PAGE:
SpaceX and Google form joint partnership to bring Internet access to the world

Glen White
- Technology - Feb 01, 2015

Elon Musk’s SpaceX and Google forge a partnership to bring Internet connectivity to the most remote places on Earth (and Mars) using satellites.

Elon Musk’s company Space Exploration Technologies (SpaceX) has raised a billion dollars in a financing round with two new investors, Google and Fidelity (who will now collectively own just less than 10 percent of the company). The deal, which SpaceX confirmed on its website, will bolster SpaceX’s emerging satellite business and could help Google expand Internet access across the globe.

The funding will be used to support continued innovation in the areas of space transport, reusability, and satellite manufacturing.

In its blog post, SpaceX wrote that the funding would “support continued innovation in the areas of space transport, reusability, and satellite manufacturing.” However, Google’s involvement has led many to believe that the funding will primarily back SpaceX’s new satellite venture, which its founder and CEO Elon Musk announced late last week.

Musk and Google aim to connect people on Earth and Mars to the Internet!

At the time, Musk gave some indication as to the epic scope of the project that lies ahead. He seeks to create a network of hundreds of satellites that could not only connect people on Earth to the web, but also people on Mars - if and when people reach the planet. The total cost of such an audacious project has been estimated at a whopping $10 billion.

“Our focus is on creating a global communications system that would be larger than anything that has been talked about to date,” Musk told Businessweek.

That, of course, is something Google - and indeed many tech giants such as Facebook - would very much like to be part of. Over the last few years, companies like Google and Facebook have turned their attention toward connecting the unconnected to the Internet. Both companies have looked to technologies such as drones, satellites, and balloons that could bring connectivity to people living in the most remote places. While benefitting rural peoples and emerging economies this would greatly expand the companies’ already enormous reach.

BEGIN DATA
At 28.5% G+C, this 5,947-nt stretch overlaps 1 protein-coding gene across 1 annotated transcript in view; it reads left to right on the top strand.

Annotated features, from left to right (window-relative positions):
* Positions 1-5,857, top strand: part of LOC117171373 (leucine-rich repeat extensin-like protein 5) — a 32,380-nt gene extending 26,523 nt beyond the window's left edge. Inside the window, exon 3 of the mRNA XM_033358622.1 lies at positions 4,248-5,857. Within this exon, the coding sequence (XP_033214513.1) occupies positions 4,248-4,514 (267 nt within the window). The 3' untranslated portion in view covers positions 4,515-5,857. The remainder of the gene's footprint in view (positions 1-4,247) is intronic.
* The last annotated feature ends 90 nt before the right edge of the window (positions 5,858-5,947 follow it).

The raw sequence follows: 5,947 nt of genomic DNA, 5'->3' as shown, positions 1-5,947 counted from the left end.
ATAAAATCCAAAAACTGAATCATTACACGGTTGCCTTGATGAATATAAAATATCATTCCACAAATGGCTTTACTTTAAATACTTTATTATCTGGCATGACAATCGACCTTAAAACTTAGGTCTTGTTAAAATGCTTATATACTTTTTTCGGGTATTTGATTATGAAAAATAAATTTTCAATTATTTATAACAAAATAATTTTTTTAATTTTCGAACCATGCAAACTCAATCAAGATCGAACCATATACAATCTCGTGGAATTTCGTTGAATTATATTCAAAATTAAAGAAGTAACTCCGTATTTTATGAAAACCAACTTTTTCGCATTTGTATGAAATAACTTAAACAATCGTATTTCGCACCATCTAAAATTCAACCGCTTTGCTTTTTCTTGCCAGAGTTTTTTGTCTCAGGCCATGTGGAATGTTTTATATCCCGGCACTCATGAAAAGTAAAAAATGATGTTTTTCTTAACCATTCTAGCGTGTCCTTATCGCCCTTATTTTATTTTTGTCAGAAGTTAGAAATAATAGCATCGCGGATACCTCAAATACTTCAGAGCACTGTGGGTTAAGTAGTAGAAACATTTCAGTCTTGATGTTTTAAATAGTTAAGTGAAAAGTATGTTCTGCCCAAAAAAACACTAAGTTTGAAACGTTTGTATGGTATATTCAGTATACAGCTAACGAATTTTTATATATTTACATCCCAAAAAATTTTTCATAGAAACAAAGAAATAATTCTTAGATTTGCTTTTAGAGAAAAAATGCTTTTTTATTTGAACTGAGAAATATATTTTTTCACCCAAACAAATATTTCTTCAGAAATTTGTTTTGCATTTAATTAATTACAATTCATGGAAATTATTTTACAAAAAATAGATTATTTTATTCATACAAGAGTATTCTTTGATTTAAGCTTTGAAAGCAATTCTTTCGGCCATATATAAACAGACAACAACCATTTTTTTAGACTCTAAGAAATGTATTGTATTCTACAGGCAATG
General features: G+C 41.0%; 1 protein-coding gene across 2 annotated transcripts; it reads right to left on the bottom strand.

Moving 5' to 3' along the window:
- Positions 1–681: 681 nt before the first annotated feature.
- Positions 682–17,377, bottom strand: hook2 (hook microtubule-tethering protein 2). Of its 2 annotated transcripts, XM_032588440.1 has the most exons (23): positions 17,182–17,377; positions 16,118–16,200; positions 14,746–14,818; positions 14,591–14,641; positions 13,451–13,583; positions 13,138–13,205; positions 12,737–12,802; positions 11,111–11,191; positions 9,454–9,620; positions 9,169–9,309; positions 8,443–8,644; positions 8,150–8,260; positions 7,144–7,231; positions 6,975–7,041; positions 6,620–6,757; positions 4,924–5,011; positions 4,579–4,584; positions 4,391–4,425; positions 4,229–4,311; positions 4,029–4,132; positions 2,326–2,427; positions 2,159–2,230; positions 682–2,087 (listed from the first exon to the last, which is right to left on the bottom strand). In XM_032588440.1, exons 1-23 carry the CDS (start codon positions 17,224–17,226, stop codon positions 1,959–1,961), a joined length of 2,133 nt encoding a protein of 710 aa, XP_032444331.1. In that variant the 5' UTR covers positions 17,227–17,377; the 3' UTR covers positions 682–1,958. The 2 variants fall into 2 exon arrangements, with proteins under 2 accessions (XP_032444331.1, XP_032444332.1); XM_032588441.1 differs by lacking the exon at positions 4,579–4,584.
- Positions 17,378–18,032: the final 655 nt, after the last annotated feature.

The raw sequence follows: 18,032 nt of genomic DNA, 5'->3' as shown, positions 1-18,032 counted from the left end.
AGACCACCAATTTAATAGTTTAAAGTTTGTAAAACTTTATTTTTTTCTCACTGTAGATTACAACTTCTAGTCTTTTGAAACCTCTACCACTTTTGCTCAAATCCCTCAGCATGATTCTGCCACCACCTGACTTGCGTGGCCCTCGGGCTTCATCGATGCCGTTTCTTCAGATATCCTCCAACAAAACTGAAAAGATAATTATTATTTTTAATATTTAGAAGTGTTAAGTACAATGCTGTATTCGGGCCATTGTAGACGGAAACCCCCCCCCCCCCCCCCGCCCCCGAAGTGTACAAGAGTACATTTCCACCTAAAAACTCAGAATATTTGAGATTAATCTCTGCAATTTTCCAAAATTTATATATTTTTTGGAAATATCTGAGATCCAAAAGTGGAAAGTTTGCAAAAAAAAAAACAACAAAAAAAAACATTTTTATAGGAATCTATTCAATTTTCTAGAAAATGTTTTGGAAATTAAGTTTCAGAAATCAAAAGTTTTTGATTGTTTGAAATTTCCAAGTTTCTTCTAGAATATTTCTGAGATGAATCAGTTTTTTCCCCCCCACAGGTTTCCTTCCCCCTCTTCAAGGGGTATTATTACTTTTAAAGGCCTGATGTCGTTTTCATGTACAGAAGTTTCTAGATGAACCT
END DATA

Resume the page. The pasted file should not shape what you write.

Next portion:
But recently, Google hit a major roadblock in its efforts to connect the world when Greg Wyler, who was leading its satellite efforts, left Google to launch his own venture, OneWeb. Wyler took with him expertise in the field, but also the rights to some spectrum Google would need for the project. According to sources, Wyler even tried partnering with SpaceX himself, but the deal went sour when he refused to give up a significant portion of OneWeb to Musk.

It stands to reason that Google would be on the lookout for another, well-funded partner to help realize its vision for an expanded Internet.

Of course, just because Google and SpaceX are have delivered on moonshot projects in the past doesn’t guarantee that this endeavor will be successful. Richard Branson - an investor in Wyler’s OneWeb - has publicly doubted whether Musk can pull this off. 

“Greg [Wyler] has the rights, and there isn’t space for another network - like there physically is not enough space,” he told Businessweek. “If Elon wants to get into this area, the logical thing for him would be to tie up with us, and if I were a betting man, I would say the chances of us working together rather than separately would be much higher.”

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